Lecture 7: somatoform and dissociative disorders
- Bodily symptoms that suggest a physical defect or dysfunction, but no
physiological basis can be found.
- No physical reason for any of these disorders.
- This category is controversial ever since the release of the DSM-IV. Releasing
o The terminology is often unacceptable to patients
o The distinction between disease – based symptoms versus those that
are psychogenic may be more apparent than real
o There is great heterogeneity among the disorders – the only common
link is physical illness that is not attributable to an organic cause
o The disorders are incompatible with other cultures
o There is ambiguity in the stated exclusion criteria
o The subcategories fail to achieve accepted standards of reliability
o The disorders lack clearly defined thresholds in terms of the
symptoms needed for a diagnosis.
- Work suggested that three optional specifiers could be applied to the
o Multiplicity of somatic complaints ( previously somatization disorder)
o High health anxiety ( previously hypochondriasis)
o Pain disorder
- Individual who defines the way they function because of their pain. “ are you
frustrated? Yes because of my pain” “do you have any suicidal thoughts? Yes I
cant deal with this pain anymore” everything is interpreted in the contents of
- They will be disabled to some asses because of this pain perception.
- They engage in other results to other disorders. Example they may result to
pain killers that make them become a substance user.
- The one we always use is the pain disorder associated with both
psychological factors and a general medical condition.
- Iatrogenic disability: unconscious motive that is reinforcing sympathy from
others, attention from others, and sometimes an excuse to not have to deal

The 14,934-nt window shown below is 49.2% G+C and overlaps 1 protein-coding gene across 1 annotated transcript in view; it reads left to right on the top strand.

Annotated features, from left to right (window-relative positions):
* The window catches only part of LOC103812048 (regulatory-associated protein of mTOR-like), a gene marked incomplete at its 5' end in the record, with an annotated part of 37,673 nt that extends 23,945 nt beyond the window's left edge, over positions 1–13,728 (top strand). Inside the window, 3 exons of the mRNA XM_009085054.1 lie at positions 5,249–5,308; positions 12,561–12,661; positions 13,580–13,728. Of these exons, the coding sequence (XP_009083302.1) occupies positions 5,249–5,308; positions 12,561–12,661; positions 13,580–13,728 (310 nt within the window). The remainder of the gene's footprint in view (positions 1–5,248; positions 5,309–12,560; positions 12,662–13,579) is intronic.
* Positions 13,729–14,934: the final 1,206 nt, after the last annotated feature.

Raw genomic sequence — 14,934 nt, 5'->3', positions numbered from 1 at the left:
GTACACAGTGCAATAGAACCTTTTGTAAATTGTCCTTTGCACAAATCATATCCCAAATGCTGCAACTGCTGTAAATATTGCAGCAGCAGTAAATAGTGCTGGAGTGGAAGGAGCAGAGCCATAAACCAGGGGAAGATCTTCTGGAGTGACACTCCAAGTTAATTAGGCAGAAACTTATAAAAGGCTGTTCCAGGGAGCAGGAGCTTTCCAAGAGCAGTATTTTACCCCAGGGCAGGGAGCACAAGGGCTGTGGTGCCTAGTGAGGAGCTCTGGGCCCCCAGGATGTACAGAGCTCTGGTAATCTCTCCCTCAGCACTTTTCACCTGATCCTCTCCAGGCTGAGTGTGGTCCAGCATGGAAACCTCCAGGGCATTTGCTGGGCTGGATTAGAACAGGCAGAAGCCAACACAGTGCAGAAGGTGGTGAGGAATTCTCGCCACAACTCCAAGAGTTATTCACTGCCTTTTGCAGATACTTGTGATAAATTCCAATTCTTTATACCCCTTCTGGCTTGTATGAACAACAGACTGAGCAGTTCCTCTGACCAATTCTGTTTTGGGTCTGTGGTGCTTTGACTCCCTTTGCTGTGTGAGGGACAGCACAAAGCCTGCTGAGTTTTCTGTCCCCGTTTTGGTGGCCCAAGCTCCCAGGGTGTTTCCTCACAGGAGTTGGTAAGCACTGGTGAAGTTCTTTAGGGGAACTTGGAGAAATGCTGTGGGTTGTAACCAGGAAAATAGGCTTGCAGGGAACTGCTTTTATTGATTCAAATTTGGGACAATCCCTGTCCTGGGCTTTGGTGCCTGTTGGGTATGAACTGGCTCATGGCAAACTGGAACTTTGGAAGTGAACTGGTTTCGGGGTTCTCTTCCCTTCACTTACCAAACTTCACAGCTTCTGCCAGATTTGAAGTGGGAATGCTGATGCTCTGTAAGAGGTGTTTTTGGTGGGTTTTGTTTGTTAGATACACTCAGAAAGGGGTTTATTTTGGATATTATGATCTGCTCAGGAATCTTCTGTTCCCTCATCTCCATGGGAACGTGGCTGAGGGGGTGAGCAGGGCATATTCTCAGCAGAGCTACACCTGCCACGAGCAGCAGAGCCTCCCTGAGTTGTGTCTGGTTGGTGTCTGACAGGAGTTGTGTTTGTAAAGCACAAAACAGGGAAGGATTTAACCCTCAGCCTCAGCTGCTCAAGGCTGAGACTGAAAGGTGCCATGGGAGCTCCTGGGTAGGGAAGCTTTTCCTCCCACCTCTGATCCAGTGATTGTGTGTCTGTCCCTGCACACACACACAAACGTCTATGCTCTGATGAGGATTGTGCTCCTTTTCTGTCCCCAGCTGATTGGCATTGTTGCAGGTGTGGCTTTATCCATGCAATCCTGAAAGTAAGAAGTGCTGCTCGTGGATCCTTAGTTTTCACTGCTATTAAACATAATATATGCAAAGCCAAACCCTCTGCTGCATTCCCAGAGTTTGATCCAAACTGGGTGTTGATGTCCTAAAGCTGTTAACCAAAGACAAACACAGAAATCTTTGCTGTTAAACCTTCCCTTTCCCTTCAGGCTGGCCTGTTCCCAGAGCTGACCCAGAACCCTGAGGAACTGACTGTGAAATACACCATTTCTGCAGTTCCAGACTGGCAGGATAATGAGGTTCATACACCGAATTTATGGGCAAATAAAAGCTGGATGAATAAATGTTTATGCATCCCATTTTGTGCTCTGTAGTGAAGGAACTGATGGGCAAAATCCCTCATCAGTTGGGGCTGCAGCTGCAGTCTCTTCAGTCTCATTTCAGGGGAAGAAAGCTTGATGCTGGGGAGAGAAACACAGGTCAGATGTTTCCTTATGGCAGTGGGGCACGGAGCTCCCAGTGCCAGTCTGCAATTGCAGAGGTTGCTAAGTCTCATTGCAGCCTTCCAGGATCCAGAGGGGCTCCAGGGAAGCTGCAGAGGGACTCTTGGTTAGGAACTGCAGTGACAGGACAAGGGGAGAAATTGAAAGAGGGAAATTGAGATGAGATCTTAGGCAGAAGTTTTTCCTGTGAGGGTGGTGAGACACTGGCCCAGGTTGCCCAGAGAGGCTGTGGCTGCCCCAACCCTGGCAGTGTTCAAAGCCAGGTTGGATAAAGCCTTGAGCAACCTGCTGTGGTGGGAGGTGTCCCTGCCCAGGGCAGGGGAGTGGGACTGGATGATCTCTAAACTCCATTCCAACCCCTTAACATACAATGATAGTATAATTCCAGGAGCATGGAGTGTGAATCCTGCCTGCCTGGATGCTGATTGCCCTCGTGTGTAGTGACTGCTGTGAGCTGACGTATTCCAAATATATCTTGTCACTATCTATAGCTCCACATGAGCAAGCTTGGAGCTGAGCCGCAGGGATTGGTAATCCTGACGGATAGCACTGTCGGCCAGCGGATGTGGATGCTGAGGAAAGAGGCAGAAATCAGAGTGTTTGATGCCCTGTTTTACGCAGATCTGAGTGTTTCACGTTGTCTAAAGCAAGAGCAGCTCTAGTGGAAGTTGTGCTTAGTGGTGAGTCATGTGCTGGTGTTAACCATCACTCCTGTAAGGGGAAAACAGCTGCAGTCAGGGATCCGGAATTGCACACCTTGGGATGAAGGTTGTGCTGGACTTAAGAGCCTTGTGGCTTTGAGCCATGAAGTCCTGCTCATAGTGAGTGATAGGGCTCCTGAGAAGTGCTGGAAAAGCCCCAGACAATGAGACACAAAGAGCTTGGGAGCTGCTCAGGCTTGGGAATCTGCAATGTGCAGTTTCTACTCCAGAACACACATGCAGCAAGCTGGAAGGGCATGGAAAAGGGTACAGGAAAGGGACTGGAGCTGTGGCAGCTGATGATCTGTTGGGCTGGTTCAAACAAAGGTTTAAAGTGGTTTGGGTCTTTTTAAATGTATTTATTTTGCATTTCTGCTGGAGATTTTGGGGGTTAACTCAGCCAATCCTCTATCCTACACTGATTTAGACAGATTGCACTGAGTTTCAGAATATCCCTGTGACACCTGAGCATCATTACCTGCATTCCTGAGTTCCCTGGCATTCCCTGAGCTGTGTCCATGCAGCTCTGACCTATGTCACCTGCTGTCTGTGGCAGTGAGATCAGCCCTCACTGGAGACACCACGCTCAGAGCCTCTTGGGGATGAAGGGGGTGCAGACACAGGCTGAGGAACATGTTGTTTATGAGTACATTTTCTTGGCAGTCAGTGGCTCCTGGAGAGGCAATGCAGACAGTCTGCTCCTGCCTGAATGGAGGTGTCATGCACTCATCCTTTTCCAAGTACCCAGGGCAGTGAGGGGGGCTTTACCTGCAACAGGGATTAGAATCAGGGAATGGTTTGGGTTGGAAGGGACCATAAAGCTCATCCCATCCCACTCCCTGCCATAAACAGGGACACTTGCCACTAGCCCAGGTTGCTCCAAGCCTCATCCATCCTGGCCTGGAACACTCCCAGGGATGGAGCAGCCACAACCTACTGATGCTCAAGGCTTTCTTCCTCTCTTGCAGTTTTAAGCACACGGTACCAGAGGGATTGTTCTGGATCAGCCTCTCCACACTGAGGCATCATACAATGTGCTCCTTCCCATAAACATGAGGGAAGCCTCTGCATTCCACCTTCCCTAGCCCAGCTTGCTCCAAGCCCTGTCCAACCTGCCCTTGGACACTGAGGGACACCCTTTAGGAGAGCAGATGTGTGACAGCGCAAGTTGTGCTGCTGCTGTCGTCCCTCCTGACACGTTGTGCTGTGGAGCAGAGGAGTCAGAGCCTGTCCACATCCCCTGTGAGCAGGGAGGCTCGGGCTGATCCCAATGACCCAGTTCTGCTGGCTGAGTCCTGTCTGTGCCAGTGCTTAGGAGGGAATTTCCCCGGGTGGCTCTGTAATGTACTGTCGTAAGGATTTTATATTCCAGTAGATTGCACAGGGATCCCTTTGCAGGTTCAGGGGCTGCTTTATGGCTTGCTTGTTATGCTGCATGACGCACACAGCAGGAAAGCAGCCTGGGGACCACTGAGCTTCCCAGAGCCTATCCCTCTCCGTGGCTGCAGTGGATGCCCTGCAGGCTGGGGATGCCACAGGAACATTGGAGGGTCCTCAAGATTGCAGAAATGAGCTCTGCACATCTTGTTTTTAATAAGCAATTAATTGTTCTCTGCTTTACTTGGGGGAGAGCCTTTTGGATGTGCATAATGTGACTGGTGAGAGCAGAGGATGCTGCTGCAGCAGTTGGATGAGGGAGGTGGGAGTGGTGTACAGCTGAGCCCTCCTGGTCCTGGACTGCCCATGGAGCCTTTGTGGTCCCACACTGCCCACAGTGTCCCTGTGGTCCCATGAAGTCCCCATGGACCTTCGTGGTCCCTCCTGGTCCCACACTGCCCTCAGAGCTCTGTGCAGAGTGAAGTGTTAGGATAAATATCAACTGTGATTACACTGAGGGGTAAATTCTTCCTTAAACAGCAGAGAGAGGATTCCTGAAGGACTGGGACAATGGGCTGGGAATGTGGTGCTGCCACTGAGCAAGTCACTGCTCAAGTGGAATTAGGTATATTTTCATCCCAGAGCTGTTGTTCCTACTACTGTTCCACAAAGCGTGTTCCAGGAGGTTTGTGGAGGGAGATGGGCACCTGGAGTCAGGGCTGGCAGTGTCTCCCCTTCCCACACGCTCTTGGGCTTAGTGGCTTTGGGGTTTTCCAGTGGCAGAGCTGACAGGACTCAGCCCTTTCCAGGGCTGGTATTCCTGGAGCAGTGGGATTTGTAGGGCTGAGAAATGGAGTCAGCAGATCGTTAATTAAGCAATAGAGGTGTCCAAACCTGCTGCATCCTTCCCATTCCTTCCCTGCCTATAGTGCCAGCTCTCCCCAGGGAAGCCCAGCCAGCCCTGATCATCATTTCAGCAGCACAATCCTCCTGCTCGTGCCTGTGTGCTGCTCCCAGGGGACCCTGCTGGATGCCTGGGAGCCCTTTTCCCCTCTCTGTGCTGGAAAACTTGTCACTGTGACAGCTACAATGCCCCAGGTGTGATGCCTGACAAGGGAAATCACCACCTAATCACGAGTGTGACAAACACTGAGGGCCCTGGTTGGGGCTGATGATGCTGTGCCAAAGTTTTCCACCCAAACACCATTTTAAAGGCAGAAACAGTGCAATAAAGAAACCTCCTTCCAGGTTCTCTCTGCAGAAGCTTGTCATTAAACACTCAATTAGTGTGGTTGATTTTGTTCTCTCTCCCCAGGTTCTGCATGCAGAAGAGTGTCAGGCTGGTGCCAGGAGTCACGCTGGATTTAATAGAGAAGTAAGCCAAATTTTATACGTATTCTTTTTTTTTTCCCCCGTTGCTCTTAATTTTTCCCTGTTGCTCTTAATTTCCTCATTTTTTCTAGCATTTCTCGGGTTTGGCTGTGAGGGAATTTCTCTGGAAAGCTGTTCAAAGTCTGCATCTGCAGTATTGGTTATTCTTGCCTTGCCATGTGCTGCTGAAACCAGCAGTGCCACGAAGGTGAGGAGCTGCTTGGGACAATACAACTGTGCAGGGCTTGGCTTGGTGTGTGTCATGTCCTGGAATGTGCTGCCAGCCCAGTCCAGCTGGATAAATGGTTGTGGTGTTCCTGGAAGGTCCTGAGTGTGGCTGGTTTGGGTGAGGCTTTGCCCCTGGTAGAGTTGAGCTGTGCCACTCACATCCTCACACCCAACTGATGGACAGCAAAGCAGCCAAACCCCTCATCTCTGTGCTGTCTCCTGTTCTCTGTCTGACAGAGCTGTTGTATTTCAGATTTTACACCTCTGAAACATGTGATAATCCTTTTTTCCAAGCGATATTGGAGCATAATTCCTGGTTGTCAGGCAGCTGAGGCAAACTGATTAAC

with life's problems.
- Psychological factors play a significant role on the onset and maintenance of
- DSM includes three subtypes:
o Pain Disorder associated Psychological Factors
o Pain Disorder associated with both Psychological Factors and General
o Pain Disorder associated with a General Medical Condition
- DSM Specifies: acute (<6 months) chronic (>6) - Many experts in the pain field do not favor the pain disorder diagnosis. The
CISSD recommendation was to code pain symptoms on Axis III, with
comorbid psychiatric disorders coded on Axis I
Body Dysmorphic Disorder (BDD)
- Preoccupation with imagined or exaggerated defects in physical appearance
- Typically in women more often than in men. They will stand in front of a
mirror and stare and wonder why their nose is so ugly, or if its extreme they
will get rid of mirrors, or will wear very loose clothing if they think they are
too fat. Often get plastic surgery but that doesn’t help them.
- Late adolescence.
- Comorbid with other disorders such as depression, social phobia, they will
also think about suicide, substance abuse, personality disorder, avoidant
personality disorder, OCD, and eating disorders
- The condition is chronic, once you have it it is very difficult to seek help or
get rid of it. Only 9% of people are able to experience remission over the
course of one year.
- Some experts believe that BDD should be subsumed as a subtype of OCD ex:
people who are excessively preoccupied with their appearance and
frequently check their looks.
- DSM- 5 work group recommended that BDD be reclassified from the
somatoform disorders to the “anxiety and obsessive-compulsive spectrum
- Muscle dysmorphia: the belief that one’s of body build is too small or is
- Preoccupation with fears of having a serious illness
- Usually starts in early adulthood
- It is chronic, and very hard to cure. Study shows after 5 years 60% of
diagnosis cases still had the disorder.
- Likely have mood or anxiety disorder.
- The theory is they overact to ordinary physical sensations and minor
abnormalities, such as irregular heart- beat, occasional coughing or stomach
ache, seeing these as evidence for their beliefs and indeed, people with high
schools on a measure of hypochondriasis are more likely than others to
attribute physical sensations to an illness.
- 5% of the general population.
- Cognitive model has 4 contributing factors
- A critical precipitating incident
- A previous experience of illness and related medical factors
- The presence of inflexible or negative cognitive assumptions
(believing strongly that unexplained bodily changes are always a sign
of serious illness)
- The severity of anxiety Somatization Disorder:
- How does this differ from pain disorder?
- More common in women,
- Usually seek medical conditions, admit them to the hospital, and go through
- Early adulthood
- Comorbid with anxiety disorder, or substance abuse (too much pain killers,
etc), and several personality disorder
- Characterized by re